So far, the #hitEnergy project has reached what is known as TLR level 3. TLRs (Technology Readiness Levels) are levels of technological readiness that indicate the stage at which a technology is currently being developed. TLR 1 is the initial idea and the highest level, TLR 9, means that the product is fully tested, developed and ready for sale.
According to the scientist, the €125,000 prize will help to jump to TLR 5: a serious prototype of the biocell can be developed and the technology can be tested under real conditions, rather than in the lab. "This is a first investment and a lot of work is still needed. But we can see that so far things are going very well. So we started shouting: 'Give us the money'," he laughs.
(Kasparas Kižys. Photo: FTMC)
Electrochemistry with a smell
"Are you sure you want me to show you what's inside? You know, there could be a smell you've never smelled before in your life," Kasparas warns one last time in the laboratory. Of course I want to. But, in case of disaster, I pull my jumper over my nose.
The scientist opens the lid of a white plastic bucket to reveal a dark mass inside. But I don't smell any odour. "So the fume cupboard is working well," says the chemist, referring to the laboratory piece of furniture that, like a kitchen hood, sucks in poisonous, or simply stinking, fumes. This cabinet is where the buckets of waste water are placed. Kižys pours a little of it into a separate container, dips the bio-cells in it and watches the results.
What is this technology and how does it work? The researcher explains a few key points.
All bio-waste (and therefore also the waste water containing our faeces) is full of various sugars - for example, sucrose, glucose or cellulose. And these are much loved by tiny fungi - yeasts. The FTMC team is currently using brewer's yeast because it is readily available and relatively cheap:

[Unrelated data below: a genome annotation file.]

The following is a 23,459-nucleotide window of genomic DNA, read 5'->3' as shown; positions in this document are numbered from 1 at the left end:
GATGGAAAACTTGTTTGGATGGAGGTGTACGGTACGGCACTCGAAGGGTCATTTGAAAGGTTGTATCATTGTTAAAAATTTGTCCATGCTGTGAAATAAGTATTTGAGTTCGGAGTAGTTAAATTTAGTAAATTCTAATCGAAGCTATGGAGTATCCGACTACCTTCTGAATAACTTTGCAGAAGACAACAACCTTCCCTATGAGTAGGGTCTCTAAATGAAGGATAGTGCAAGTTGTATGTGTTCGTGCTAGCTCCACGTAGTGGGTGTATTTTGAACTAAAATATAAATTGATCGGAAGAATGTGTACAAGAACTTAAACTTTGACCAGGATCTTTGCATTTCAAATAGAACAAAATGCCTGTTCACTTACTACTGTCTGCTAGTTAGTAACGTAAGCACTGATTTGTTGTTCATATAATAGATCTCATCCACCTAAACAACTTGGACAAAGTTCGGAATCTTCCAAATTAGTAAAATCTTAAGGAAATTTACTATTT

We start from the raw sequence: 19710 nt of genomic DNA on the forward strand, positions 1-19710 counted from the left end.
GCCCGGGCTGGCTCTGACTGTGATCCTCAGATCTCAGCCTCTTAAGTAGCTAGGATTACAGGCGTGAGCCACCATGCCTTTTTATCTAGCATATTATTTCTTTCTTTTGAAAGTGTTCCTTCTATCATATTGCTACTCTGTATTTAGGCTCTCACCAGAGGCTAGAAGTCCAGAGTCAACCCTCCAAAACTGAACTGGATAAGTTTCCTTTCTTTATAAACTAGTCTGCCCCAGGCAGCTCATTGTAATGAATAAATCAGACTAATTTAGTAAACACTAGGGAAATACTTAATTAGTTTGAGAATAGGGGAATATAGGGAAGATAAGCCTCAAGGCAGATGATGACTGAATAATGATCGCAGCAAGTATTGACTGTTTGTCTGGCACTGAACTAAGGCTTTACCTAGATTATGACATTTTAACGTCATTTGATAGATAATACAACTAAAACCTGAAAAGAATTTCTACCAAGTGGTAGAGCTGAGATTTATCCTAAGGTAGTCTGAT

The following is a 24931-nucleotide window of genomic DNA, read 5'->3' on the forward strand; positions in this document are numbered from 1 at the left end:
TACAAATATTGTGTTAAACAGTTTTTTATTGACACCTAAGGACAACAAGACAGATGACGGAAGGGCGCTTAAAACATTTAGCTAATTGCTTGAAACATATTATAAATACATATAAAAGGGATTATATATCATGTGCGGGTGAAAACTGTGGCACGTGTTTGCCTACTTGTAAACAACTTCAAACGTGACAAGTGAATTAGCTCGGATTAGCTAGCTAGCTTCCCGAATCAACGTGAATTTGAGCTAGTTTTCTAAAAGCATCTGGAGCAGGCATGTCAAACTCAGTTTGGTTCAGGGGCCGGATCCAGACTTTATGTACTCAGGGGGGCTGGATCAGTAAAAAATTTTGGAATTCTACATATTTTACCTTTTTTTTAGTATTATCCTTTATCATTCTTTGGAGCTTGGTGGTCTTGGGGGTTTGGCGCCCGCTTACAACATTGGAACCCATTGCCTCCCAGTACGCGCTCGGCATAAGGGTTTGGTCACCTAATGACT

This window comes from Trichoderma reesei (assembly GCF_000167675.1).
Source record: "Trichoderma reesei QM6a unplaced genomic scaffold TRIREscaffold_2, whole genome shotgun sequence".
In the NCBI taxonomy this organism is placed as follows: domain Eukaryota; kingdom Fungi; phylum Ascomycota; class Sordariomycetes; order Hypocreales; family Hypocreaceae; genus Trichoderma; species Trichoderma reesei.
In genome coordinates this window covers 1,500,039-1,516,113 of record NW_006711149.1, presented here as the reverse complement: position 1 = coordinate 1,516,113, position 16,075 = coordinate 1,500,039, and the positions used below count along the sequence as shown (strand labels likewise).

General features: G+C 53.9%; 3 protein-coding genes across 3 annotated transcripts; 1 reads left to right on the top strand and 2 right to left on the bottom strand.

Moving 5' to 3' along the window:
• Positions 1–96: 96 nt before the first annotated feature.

"They eat sugars and produce certain substances and biological processes. To speed them up, we put the yeast in a bio-cell and use a chemical that dilates the pores of the yeast walls, membranes, - then the yeast takes up glucose more intensively and 'throws out' other substances. In this way, the yeast generates electrons, which create an electric current, and we have a clear change in voltage, which is indicated by the multimeter.
If nothing were happening, the instrument would show a power of between 0 and 10 milliwatts (mW). When we initially tested the bio-cells in a glucose solution, we got a result of 60 mW per square metre. And when we replaced the glucose with wastewater, we recorded 180 mW per square metre. So, three times more electricity! This shows that our yeast are really eating the sugars in the wastewater and converting chemical energy into electricity."
(A biocell prepared for the experiment. Photo: FTMC)
What does a biocell look like? It is a "sandwich" made up of several components. First, a cylindrical electrode a few centimetres long, made of a metal alloy, graphite or other material, is taken.
The electrodes are handled here by the third member of the #hitEnergy team,  Romualdas Petkevičius. He, for example, has used a 3D printer to create metal alloy electrodes that are made up of a grid. According to K. Kižys, there is no other like it in the world.
So we have an electrode. What next? It is covered (insulated) with a silicone tube, leaving only the top of the electrode "bare". This is where most of the action will take place. "We put some chemical on the surface, then wet yeast on top, and finally we cover it with a membrane so that the yeast doesn't get anywhere," says the chemist.